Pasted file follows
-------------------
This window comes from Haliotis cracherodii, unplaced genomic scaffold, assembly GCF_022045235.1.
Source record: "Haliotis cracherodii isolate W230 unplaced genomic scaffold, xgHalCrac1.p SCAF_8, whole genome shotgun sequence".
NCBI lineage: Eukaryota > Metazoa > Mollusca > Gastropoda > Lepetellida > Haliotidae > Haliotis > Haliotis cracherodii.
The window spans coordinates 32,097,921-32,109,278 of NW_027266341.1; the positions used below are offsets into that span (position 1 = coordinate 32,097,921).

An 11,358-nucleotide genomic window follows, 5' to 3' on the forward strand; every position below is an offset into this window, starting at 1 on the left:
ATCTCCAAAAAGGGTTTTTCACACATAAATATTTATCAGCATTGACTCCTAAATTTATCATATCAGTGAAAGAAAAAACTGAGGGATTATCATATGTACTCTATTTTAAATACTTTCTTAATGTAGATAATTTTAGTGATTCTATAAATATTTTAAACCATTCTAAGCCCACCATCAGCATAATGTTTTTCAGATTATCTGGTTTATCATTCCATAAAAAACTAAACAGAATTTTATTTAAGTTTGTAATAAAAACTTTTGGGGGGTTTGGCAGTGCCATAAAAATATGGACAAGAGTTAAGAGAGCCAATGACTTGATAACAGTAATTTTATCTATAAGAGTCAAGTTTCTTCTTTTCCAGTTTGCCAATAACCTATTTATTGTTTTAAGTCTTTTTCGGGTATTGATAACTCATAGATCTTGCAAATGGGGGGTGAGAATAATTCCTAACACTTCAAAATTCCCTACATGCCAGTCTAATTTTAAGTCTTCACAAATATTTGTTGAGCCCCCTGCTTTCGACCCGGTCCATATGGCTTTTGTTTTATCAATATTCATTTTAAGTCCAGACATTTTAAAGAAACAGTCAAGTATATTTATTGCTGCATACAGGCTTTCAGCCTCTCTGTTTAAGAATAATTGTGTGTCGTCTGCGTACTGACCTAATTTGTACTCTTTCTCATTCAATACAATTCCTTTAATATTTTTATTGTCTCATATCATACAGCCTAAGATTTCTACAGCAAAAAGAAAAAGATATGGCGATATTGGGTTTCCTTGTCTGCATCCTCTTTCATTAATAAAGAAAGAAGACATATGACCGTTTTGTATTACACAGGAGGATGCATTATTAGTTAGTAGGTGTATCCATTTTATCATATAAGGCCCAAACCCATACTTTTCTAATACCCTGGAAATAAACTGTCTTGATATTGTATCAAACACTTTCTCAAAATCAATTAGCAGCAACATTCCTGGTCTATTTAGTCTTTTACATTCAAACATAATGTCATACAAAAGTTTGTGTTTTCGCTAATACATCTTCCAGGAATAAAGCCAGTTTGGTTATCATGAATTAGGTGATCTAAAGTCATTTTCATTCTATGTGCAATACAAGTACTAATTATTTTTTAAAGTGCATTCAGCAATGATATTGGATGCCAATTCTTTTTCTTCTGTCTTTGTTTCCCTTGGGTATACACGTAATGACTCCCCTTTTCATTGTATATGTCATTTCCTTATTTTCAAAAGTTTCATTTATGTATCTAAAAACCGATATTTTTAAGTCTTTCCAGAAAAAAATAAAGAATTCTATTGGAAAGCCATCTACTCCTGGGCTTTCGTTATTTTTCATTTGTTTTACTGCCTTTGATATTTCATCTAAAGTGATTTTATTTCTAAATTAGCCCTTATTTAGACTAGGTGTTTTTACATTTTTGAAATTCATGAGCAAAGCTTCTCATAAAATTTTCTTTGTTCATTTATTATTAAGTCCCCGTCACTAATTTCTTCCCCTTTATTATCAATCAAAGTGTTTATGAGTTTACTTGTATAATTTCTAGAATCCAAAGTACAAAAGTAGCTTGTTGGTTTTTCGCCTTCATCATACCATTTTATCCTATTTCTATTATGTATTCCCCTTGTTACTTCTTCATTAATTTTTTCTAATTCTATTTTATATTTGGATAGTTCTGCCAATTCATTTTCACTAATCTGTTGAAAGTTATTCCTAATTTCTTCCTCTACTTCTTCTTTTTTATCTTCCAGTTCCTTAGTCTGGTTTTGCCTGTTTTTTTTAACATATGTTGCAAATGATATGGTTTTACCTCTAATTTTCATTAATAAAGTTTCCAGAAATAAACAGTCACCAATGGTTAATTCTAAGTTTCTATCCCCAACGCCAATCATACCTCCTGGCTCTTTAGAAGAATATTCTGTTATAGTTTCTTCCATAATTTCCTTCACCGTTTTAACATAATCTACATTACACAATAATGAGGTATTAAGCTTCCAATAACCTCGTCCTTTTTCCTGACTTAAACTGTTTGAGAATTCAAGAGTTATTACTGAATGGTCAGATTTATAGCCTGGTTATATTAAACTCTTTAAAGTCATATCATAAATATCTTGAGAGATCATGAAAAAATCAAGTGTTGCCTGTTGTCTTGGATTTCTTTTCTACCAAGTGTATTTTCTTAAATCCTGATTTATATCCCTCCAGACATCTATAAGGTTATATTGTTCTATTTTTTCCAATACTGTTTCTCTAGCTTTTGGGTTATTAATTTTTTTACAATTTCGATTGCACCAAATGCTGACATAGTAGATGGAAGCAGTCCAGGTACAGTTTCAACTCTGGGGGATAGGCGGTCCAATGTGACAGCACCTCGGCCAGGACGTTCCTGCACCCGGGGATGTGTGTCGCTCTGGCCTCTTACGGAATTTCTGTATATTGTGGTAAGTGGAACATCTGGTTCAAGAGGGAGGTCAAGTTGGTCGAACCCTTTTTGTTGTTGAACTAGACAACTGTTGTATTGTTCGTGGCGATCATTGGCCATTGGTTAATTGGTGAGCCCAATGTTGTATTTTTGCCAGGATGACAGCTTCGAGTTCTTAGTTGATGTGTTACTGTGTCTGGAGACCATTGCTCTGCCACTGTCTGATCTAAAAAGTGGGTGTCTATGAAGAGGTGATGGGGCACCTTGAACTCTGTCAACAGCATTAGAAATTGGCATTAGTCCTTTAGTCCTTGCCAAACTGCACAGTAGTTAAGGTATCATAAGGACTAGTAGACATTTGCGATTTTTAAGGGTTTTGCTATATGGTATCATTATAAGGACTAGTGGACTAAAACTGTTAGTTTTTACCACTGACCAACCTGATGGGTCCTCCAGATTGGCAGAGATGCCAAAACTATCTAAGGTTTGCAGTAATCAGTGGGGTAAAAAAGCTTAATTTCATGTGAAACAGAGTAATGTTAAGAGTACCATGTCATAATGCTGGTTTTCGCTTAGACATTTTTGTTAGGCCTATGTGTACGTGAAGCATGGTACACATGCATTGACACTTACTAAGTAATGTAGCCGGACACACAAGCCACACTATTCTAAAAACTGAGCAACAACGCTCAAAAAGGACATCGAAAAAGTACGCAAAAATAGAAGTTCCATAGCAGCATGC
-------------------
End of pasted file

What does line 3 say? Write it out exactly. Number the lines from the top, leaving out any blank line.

NCBI lineage: Eukaryota > Metazoa > Mollusca > Gastropoda > Lepetellida > Haliotidae > Haliotis > Haliotis cracherodii.